Wednesday

14th Apr 2021

EU warns Switzerland after anti-migrant vote

Swiss voters on Sunday (9 February) backed a call to cap migration from EU countries - a move which could trigger the exclusion of the wealthy Alpine country from the EU internal market.

The vote passed by a razor-thin majority of 50.3 percent, official results say.

Read and decide

Join EUobserver today

Become an expert on Europe

Get instant access to all articles — and 20 years of archives. 14-day free trial.

... or subscribe as a group

  • Some 300,000 Germans live in the neighbouring country (Photo: lucijanblagonic)

The result mandates the Swiss government to negotiate, in the coming three years, migration "contingents" for EU citizens, other foreign students and workers, and refugees.

The move risks unravelling a Swiss-EU pact on people’s freedom of movement, which came into force 12 years ago as part of wider-ranging EU accords and which could be terminated en bloc if the referendum result is transposed into Swiss legislation.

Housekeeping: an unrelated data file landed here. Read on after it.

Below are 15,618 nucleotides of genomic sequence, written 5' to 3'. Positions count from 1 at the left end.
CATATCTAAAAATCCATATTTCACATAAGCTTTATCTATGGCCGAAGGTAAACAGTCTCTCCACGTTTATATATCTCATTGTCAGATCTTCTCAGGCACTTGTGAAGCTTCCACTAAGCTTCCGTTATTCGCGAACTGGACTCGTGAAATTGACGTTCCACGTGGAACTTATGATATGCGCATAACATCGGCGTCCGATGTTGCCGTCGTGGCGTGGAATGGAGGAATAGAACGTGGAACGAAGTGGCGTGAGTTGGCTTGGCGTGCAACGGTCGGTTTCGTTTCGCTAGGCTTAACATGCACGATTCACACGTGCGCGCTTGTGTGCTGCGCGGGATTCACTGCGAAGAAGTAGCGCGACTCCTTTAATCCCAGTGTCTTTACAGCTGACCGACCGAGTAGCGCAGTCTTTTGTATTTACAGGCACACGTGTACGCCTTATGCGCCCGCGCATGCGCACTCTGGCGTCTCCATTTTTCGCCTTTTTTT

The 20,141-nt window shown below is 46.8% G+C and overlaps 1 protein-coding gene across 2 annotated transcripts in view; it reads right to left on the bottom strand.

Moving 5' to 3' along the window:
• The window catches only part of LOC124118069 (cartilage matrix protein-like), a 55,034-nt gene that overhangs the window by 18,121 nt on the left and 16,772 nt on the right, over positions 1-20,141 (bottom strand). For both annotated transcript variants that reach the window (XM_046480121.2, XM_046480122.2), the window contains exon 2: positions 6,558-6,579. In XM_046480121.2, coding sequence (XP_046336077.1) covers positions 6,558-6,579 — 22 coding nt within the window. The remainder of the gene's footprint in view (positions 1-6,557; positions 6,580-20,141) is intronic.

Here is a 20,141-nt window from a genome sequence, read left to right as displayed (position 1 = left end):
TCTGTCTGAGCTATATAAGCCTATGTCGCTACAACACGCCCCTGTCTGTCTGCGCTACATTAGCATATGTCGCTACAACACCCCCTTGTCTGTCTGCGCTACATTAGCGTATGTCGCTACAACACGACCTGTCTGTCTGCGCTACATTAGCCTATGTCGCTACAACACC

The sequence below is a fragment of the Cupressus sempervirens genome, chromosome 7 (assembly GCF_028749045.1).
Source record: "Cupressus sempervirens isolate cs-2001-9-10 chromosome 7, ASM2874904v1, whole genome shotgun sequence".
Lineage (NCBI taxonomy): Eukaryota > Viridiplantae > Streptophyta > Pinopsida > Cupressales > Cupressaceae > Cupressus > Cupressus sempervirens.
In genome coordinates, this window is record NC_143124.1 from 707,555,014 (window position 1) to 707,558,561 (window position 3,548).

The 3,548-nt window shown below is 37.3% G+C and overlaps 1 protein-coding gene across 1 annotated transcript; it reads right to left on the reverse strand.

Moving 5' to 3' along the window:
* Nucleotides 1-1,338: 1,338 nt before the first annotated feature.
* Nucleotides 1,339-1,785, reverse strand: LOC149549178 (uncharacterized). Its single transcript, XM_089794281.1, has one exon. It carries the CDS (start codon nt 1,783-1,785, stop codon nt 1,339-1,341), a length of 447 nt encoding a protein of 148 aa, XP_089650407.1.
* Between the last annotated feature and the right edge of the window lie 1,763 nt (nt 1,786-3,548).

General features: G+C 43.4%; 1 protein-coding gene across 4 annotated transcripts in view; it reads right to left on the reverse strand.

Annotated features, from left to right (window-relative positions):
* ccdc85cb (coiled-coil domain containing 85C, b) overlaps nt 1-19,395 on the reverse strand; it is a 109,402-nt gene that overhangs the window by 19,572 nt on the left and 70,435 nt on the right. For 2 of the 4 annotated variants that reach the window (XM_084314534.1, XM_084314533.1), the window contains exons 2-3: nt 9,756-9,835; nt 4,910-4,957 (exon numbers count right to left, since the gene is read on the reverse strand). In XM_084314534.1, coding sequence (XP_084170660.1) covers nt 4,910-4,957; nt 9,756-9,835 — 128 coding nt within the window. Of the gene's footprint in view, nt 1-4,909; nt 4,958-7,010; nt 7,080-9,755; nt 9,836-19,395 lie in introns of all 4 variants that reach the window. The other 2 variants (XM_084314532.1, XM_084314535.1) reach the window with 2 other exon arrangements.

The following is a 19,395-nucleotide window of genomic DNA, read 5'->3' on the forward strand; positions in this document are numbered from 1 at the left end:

"This is a turning point, a change of system with far-reaching consequences for Switzerland," Swiss justice minister Simonetta Sommaruga told journalists in Bern.

The European Commission said in a statement it will "examine" the potential consequences once the Swiss government makes clear what it plans to do.

EU commission spokesman Olivier Bailly also told Swiss journalists on Sunday that a renegotiation of free movement accord to include "contingents" is out of the question.

"Freedom of circulation is non-negotiable. You cannot negotiate freedom. Either it is applied to all persons or to nobody," he said.

EU justice commissioner Viviane Reding issued a similar warning.

"The four fundamental freedoms - free movement of people, goods, capital and services - are not separable. The single market is not a Swiss cheese. You cannot have a single market with holes in it,” she told the Financial Times.

Initiated by the right-wing and populist Swiss People's Party, the referendum reflects growing unease in rich European countries about immigration from poorer EU states.